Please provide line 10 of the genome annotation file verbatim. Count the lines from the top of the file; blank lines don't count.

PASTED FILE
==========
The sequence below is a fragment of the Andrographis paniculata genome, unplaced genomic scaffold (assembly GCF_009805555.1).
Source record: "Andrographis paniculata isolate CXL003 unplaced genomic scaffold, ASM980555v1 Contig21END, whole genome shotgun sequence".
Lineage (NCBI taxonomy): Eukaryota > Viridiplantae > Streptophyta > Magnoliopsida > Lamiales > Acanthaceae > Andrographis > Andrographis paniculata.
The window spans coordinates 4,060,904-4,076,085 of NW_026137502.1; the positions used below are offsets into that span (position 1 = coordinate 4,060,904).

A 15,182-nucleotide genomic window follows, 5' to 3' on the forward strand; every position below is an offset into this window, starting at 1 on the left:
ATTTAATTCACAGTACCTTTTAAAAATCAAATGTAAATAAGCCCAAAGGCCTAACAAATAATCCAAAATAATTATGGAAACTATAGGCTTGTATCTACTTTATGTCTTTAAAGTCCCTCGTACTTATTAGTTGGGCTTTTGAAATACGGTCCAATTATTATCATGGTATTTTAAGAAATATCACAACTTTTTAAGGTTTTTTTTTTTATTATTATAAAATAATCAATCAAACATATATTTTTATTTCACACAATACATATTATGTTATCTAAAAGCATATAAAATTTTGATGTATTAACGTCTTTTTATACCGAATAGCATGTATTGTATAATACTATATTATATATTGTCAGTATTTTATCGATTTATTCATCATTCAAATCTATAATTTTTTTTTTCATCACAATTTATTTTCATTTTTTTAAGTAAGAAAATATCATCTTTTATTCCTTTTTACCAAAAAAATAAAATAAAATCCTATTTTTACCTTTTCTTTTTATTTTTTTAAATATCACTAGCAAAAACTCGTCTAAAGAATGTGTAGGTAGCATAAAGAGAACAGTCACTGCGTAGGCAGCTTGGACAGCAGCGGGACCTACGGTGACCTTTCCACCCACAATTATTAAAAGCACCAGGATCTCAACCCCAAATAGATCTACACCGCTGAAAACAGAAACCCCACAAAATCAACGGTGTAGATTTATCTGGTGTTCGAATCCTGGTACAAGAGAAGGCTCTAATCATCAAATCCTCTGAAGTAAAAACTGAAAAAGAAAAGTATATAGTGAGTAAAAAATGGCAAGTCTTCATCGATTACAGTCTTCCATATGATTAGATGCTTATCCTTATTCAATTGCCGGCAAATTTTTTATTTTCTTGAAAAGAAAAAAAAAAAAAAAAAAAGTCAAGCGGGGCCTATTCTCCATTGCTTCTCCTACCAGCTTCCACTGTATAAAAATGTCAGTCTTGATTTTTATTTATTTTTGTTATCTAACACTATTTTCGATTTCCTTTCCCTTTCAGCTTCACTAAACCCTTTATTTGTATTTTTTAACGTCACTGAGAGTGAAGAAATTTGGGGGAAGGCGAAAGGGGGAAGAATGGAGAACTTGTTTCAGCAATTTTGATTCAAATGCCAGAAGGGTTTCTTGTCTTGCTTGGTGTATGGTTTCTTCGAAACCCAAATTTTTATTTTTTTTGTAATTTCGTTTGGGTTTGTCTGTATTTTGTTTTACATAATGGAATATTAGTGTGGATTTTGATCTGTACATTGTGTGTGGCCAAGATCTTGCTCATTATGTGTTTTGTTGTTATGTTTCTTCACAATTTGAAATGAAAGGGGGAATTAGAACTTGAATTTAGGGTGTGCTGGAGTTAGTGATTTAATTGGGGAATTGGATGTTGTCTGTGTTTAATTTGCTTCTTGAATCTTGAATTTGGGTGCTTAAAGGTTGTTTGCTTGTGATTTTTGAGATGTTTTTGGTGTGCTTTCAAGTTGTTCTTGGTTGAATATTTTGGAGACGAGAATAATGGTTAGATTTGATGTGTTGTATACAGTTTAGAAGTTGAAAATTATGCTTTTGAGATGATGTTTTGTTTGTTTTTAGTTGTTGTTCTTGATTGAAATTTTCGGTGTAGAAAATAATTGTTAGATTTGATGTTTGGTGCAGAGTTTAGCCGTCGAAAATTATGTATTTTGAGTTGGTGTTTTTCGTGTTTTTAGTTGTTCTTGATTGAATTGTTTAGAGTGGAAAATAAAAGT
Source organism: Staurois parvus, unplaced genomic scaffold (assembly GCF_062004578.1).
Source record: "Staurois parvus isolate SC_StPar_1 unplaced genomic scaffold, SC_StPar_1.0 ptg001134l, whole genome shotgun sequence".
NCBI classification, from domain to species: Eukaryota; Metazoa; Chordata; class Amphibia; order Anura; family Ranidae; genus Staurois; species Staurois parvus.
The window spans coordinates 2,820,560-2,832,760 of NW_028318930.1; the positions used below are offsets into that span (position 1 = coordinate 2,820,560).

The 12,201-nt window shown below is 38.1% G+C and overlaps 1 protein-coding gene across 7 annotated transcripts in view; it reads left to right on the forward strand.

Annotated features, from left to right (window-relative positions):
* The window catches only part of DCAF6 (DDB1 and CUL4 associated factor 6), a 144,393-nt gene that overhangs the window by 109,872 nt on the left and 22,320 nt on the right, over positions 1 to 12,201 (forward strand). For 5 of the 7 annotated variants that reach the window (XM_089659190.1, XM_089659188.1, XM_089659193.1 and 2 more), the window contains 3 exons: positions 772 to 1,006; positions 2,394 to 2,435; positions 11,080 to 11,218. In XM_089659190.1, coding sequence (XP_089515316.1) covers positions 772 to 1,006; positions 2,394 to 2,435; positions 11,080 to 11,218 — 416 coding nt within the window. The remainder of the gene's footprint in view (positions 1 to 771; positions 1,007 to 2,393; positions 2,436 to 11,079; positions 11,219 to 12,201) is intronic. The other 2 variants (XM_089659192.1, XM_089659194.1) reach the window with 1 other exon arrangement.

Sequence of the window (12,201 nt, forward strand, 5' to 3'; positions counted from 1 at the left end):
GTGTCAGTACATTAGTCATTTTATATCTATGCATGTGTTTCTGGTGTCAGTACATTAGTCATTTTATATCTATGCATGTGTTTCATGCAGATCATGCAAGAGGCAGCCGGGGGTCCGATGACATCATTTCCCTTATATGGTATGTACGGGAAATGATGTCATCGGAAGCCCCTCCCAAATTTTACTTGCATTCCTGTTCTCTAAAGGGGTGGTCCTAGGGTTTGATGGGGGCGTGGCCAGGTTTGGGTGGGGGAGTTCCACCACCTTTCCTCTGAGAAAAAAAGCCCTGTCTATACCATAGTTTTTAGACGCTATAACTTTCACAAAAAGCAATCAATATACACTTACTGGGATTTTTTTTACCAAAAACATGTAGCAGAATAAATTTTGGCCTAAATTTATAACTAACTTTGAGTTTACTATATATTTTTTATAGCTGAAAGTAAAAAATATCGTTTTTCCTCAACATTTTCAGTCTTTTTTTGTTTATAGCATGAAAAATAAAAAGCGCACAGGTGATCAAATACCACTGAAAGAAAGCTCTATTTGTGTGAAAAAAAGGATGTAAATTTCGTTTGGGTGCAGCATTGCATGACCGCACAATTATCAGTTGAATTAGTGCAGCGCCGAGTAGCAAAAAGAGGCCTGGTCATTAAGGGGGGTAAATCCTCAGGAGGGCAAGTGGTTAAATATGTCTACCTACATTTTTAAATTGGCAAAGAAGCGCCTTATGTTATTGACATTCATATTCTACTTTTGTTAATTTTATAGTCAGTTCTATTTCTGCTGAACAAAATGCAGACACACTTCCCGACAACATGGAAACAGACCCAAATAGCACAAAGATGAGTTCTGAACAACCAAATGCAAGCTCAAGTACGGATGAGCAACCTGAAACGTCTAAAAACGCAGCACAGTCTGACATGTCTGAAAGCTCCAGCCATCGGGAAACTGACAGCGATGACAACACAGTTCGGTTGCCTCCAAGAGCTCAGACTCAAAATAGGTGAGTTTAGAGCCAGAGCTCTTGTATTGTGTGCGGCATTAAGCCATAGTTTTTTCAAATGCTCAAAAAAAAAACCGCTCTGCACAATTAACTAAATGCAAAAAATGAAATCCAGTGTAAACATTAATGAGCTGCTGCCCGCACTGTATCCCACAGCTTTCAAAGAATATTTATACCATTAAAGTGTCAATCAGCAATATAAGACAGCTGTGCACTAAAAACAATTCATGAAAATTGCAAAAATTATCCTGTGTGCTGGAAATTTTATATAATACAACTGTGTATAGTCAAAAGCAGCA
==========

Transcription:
The window spans coordinates 2,820,560-2,832,760 of NW_028318930.1; the positions used below are offsets into that span (position 1 = coordinate 2,820,560).